# Mehta integral and orthogonality

The Mehta integral is the following expression:

$$\frac{1}{(2\pi)^{n/2}}\int_{-\infty}^{\infty} \cdots \int_{-\infty}^{\infty} \prod_{i=1}^n e^{-t_i^2/2} \prod_{1 \le i < j \le n} |t_i - t_j |^{2 \gamma} dt_1 \cdots dt_n =\prod_{j=1}^n\frac{\Gamma(1+j\gamma)}{\Gamma(1+\gamma)}.$$

To simplify the notation, we introduce a measure $$d\mu_{n,\gamma}(t):=\prod_{i=1}^n e^{-t_i^2/2} \prod_{1 \le i < j \le n} |t_i - t_j |^{2 \gamma} \ dt.$$ It is easy to see that $$1$$ is orthogonal to $$(t^2-1)$$ when weighted with a Gaussian measure $$\begin{equation} \label{eq:ortho} \frac{1}{(2\pi)^{1/2}}\int_{-\infty}^{\infty} e^{-t^2/2} (t^2-1)dt =0. \end{equation}$$

Now, it seems that again for different scalings of $$\gamma$$ we find interesting phenomena for the value of

$$\nu:=\lim_{n \rightarrow \infty}\frac{\int (t_1^2-1) \ d\mu_{n,\gamma}(t)}{\sqrt{\int (t_1^2-1)^2 \ d\mu_{n,\gamma}(t)}\sqrt{\int 1 \ d\mu_{n,\gamma}(t)}}$$

where I admit that I use the limit without actually knowing whether it exists.

Case 1:

As one can guess from this thread, if we choose $$\gamma=1/n^2$$ it seems that the product $$F(t)$$ does not contribute to the value of the above limit and we have $$\nu=0.$$

Case 2:

If we choose $$\gamma=1/n$$ then Carlo Beenakker's answer that treats the case 3 rigorously suggests that we find $$\nu=0$$ in this case, too.

Case 3:

If we choose $$\gamma=1$$ then it seems like we get that $$\nu$$ is of order one, which is confirmed by Carlo Beenakker's answer.

My question is: Consider Case 2 with scaling $$\gamma=1/n$$, then find the value of $$\nu$$ for large $$n$$?

• @CarloBeenakker you are right, simplifying the question I accidentally deleted it. Feb 15, 2020 at 22:44

Case 3:

Let me define $$t=x\sqrt{2\gamma}$$, then it is known from random-matrix theory (see, for example, Forrester's book) that for a fixed $$\gamma$$ the probability distribution $$P(x_1)$$ of a single eigenvalue $$x_1$$ tends in the limit $$n\rightarrow\infty$$ to the $$\gamma$$-independent semicircle $$P(x)=\frac{1}{\pi n}\sqrt{2n-x^2},\;\;|x|\leq\sqrt{2n}.$$ The desired ratio $$\nu$$ then evaluates to $$\nu=\frac{\int (2\gamma x^2-1)P(x)\,dx}{\left[\int (2\gamma x^2-1)^2P(x)\,dx\right]^{1/2}}=\frac{\gamma n-1}{\sqrt{2 \gamma n (\gamma n-1)+1}}\rightarrow \frac{1}{\sqrt 2}\;\;\text{for}\;\;n\rightarrow\infty.$$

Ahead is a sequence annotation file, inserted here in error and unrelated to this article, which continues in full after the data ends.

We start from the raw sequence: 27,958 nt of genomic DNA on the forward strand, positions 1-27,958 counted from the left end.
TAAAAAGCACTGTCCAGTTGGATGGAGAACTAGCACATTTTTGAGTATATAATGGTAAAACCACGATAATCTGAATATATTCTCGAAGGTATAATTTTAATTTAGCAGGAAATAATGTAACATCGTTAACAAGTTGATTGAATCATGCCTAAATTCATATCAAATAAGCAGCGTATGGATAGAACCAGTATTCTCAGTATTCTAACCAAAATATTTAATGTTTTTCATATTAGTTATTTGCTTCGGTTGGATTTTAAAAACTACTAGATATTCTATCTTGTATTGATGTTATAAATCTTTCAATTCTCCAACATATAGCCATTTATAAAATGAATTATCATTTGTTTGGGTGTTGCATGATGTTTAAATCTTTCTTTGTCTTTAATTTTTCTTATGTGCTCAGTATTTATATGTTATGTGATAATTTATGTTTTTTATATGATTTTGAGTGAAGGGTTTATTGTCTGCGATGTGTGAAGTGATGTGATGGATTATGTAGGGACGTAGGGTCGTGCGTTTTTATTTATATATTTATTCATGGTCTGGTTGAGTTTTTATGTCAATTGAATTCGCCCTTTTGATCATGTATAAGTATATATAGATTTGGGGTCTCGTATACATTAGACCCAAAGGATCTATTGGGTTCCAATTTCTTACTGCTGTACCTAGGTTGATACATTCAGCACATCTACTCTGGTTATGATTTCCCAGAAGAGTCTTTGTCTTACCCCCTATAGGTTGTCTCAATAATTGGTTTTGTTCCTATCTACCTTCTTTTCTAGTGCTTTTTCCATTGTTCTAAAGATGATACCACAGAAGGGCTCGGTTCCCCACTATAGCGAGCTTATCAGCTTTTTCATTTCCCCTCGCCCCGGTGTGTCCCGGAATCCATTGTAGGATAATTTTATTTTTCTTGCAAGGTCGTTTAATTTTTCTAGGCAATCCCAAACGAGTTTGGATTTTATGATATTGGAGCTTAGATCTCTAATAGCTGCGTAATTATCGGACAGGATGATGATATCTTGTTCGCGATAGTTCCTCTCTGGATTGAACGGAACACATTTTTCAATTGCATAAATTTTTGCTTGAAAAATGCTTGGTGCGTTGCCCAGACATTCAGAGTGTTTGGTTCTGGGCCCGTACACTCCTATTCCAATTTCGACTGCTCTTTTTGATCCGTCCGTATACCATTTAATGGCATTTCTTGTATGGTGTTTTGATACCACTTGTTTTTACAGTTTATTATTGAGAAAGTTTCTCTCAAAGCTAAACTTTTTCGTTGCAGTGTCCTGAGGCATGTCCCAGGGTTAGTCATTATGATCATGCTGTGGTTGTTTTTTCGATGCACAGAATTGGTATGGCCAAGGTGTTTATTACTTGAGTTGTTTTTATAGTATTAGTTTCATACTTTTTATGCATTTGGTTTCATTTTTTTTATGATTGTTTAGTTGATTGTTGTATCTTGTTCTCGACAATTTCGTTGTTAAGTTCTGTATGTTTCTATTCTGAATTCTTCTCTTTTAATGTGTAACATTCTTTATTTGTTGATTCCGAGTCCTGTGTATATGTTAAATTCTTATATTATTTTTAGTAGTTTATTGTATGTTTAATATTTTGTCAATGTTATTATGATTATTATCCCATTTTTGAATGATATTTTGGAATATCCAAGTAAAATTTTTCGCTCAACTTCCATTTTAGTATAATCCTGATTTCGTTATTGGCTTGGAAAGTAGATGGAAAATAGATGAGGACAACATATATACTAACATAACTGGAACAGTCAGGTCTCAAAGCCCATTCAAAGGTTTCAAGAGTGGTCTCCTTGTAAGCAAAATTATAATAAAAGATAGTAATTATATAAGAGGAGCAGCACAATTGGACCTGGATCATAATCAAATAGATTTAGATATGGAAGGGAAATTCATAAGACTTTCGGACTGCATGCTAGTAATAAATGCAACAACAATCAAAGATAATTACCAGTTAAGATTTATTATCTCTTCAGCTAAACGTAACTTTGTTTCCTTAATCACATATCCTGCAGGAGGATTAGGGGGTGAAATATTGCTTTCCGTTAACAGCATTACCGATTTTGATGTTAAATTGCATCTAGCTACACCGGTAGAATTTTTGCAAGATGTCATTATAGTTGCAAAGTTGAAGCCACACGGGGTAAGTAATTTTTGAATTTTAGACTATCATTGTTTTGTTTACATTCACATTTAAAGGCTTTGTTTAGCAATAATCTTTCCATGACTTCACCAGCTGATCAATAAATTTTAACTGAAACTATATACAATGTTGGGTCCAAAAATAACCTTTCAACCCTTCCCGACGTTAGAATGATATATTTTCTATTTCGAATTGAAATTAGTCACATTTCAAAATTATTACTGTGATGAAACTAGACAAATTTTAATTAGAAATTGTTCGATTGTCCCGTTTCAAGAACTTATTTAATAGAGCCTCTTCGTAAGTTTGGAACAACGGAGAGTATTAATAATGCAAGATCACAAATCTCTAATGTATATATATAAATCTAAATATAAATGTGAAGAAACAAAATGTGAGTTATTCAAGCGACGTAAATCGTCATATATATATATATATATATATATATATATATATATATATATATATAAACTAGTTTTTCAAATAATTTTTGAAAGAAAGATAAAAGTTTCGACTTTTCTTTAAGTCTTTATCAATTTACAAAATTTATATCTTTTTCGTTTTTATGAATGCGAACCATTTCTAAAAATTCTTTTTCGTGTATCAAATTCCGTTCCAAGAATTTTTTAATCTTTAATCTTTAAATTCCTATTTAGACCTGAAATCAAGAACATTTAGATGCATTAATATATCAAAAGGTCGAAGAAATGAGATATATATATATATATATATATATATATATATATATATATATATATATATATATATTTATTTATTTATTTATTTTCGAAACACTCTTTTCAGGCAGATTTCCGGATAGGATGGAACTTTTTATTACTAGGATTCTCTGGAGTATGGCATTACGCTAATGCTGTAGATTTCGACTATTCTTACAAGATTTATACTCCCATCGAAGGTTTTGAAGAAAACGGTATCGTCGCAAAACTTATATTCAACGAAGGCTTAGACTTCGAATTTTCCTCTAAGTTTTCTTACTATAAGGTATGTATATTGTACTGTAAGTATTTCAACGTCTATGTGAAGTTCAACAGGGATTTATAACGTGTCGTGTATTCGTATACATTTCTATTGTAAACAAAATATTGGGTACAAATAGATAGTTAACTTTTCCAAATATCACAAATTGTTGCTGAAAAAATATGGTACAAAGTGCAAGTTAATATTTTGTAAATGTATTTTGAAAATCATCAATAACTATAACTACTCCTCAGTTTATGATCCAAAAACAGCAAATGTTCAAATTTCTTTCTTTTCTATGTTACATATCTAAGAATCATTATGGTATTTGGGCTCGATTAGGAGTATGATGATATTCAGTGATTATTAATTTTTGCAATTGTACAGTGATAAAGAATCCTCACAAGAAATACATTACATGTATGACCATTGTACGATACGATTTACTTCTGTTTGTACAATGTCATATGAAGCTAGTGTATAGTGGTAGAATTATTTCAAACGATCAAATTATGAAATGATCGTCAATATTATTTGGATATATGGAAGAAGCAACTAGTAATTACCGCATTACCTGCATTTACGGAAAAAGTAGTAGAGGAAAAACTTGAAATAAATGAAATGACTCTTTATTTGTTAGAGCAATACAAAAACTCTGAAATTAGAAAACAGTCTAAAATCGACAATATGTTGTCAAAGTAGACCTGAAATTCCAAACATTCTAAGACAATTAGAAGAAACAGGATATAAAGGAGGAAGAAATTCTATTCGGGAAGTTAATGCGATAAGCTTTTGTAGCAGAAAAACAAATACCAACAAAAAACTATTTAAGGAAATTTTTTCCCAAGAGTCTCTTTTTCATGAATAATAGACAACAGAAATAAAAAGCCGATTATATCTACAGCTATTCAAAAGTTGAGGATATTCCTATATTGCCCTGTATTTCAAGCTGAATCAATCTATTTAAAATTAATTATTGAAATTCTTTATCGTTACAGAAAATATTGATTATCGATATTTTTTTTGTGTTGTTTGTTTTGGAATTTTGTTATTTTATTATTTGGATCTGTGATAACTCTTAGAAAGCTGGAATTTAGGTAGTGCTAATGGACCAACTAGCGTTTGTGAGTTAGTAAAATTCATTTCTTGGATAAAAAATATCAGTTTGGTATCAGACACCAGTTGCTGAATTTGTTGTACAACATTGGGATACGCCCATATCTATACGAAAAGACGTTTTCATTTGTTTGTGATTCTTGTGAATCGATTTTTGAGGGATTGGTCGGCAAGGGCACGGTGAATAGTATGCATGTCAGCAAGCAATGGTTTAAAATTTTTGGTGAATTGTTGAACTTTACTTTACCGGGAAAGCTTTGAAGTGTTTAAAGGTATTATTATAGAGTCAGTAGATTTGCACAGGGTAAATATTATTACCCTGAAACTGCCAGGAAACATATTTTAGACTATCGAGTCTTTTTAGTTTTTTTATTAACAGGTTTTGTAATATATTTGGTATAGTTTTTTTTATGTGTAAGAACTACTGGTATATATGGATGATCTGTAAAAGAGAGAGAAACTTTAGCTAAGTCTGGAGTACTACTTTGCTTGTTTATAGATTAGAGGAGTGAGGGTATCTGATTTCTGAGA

Case 2:

The case that $$n\rightarrow\infty$$, $$\gamma\rightarrow 0$$ at fixed $$\gamma n=\alpha>0$$ has been studied in The mean spectral measures of random Jacobi matrices related to Gaussian beta ensembles (2014), see also arXiv:1611.09476. The probability distribution $$P_\alpha(t)$$ is given in this limit by $$P_\alpha(t)=\frac{e^{-t^2/2}}{\alpha\sqrt{2\pi}}\frac{\Gamma(\alpha)} {|f(t)|^2},\;\;f(t)=\int_0^\infty x^{\alpha-1}e^{ix t-x^2/2}\,dx.$$ From this the desired $$\nu$$ can be readily computed, $$\nu_\alpha=\frac{\int (t^2-1)P_\alpha(t)\,dt}{\left[\int (t^2-1)^2P_\alpha(t)\,dt\right]^{1/2}}=\frac{\alpha}{\sqrt{\alpha (2 \alpha+3)+2}},$$ so for $$\alpha=1$$ I find $$\nu_1=1/\sqrt 7$$. The value $$\nu=1/\sqrt 2$$ of case 3 is reached for $$\alpha\gg 1$$.

• thank you, that's interesting. Do you have any conjectures about case 2 whether the result will be of "order 1" or "tend to zero"? Feb 15, 2020 at 15:13
• my "conjecture" would be to substitute $\gamma n=\text{constant}$ in the formula for $\nu$, which would give $\nu=0$ in case 2; incidentally, the plots you show do not take into account the repulsion between the $x_i$'s with $i$ unequal to 1, so I don't think one can draw any conclusion from those. Feb 15, 2020 at 15:35
• thank you for your prompt response. This sounds very plausible. I will update the question accordingly. Feb 15, 2020 at 15:48
• very interesting, so in Case 3: we do not see $\gamma$ at all in the limit and in this regime $2$, although the value is of order $1$, it vanishes as $\alpha$ tends to zero. Feb 16, 2020 at 15:16
• yes, this somehow makes sense if you think of case 2 approaching case 3 when $\alpha\rightarrow\infty$ (hence $\nu\rightarrow 1/\sqrt 2$), and approaching case 1 if $\alpha\rightarrow 0$ (hence $\nu\rightarrow 0$). Feb 16, 2020 at 15:30